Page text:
Teenagers want to talk to their parents more about sex, according to new government research.
The survey of more than 1,000 13 to 18-year-olds around the UK shows that the majority do speak to their parents about it.
But more than half of 16 to 18-year-olds who have had sex say they would have been safer if their parents had given them more information about the emotional side of sex, as well as about contraception and Sexually Transmitted Infections (STIs).
Forty per cent say they would have waited longer before losing their virginity.
Charmaine, 17, had a baby in January and says that young people rush into sex too quickly without realising the emotional significance of it.
She says she'll be more open about sex with her daughter and that she wishes her parents had spoken to her about it.
"I think if they'd have sat down and said, 'Charmaine, are you ready for sex? Do you want me to take you to the doctors? Do you want to talk about it', and I'd have said, 'Yeah', then maybe I would have thought about it a lot more."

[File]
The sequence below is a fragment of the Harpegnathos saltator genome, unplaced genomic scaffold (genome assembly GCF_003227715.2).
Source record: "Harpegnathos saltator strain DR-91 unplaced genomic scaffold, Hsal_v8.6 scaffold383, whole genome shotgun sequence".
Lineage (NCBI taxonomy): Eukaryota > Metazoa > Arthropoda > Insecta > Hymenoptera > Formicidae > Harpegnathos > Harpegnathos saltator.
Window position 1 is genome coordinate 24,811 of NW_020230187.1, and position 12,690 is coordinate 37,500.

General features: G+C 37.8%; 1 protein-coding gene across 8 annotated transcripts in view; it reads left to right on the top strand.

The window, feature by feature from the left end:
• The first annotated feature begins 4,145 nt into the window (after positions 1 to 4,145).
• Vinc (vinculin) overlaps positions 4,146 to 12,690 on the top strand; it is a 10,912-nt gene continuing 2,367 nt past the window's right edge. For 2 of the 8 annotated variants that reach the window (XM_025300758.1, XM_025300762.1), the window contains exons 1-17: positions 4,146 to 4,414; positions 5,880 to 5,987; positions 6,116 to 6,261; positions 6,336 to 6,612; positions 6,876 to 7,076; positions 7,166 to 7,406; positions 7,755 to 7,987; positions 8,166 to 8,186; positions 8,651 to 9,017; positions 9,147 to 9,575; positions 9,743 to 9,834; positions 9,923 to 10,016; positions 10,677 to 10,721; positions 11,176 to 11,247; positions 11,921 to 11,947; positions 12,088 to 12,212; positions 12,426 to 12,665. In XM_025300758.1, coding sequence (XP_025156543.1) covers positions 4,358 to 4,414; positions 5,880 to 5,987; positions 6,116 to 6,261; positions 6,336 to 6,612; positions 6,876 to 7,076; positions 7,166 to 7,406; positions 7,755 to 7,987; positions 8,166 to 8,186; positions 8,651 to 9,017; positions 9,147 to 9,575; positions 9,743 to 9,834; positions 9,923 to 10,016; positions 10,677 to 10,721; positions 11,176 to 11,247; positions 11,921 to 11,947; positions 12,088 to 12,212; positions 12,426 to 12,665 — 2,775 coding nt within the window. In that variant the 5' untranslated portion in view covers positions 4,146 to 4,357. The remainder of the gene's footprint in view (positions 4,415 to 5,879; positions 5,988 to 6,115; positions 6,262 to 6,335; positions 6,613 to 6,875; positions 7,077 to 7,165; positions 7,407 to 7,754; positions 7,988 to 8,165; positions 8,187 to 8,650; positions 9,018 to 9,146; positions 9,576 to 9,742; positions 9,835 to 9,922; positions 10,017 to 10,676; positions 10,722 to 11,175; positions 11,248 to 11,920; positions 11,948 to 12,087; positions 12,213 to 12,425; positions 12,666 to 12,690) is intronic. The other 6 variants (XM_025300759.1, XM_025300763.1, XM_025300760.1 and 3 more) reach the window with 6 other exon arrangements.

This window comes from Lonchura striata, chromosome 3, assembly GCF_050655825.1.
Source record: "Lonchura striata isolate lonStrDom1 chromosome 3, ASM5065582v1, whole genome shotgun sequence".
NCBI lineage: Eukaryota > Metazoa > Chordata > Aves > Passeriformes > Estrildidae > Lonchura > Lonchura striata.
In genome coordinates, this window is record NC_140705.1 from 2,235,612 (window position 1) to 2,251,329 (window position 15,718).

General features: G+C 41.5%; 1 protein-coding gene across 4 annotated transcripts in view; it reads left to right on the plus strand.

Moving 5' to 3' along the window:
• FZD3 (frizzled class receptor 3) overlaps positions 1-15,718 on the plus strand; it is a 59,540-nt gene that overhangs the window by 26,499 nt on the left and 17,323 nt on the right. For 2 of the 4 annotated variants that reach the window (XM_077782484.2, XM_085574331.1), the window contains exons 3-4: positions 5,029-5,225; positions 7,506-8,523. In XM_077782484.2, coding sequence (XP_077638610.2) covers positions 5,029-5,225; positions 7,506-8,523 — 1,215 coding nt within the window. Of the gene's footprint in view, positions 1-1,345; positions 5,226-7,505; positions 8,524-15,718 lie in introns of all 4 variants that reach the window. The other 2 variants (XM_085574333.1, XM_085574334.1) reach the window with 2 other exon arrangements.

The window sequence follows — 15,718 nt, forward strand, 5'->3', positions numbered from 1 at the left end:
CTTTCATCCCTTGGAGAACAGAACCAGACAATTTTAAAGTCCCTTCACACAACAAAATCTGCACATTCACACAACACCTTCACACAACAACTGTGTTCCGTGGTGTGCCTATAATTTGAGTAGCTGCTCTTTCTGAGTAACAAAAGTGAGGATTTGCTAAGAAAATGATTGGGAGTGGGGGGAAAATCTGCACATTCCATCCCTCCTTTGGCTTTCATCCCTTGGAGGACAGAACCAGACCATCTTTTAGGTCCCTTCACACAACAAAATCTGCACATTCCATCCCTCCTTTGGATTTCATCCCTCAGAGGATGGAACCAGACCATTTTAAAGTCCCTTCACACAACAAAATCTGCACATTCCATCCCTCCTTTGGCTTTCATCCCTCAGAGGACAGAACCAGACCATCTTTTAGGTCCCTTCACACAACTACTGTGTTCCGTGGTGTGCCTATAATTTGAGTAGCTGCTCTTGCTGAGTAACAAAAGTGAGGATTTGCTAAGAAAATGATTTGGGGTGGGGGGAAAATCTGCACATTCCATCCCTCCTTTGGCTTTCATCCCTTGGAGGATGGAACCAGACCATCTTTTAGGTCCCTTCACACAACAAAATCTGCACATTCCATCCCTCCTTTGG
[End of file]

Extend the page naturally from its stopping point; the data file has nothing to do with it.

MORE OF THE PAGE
"[Instead] I just had unsafe sex. I didn't think about the consequences of my actions. I felt I'd be shouted at if I even spoke about it.
"If your parents sit you down and say it's special and do it properly, not so many accidents would happen. And everyone wouldn't be running around bonking basically."
'We laugh about it'
The survey is part of the Sex: Worth Talking About campaign run by the Department for Children Schools and Families.
Schools minister Dawn Primarolo says parents don't realise how much influence they have on their children's decisions about sex and that young people who can speak openly are more likely to delay having sex.
Claudia is 16 and says talking to her mum or dad about sex isn't embarrassing. She says they talk about relationships openly, often in the context of a TV show.
"My dad and I sit and watch Skins together and it's not awkward.
"My friends are texting me like, 'I'm watching Skins with my dad, this is wrong!' But my dad and I just laugh about it.
"Things like that can trigger a conversation. It's not an actual sex talk, it'll just come into a casual conversation."
Claudia reckons her parents' open approach has made her more careful about sex.
"I know when will be the right time and when is the right time and that I can say no."
Claudia's mum, Jane, says parents who pretend their children aren't going to have sex are foolish.
"With my son, I sort of had the conversation that you have to be respectful of a girl's body.
"It was more a decency thing. And with the girls, they've never been beholden to boys. They're not desperate for boys because they've got other things going on in their life."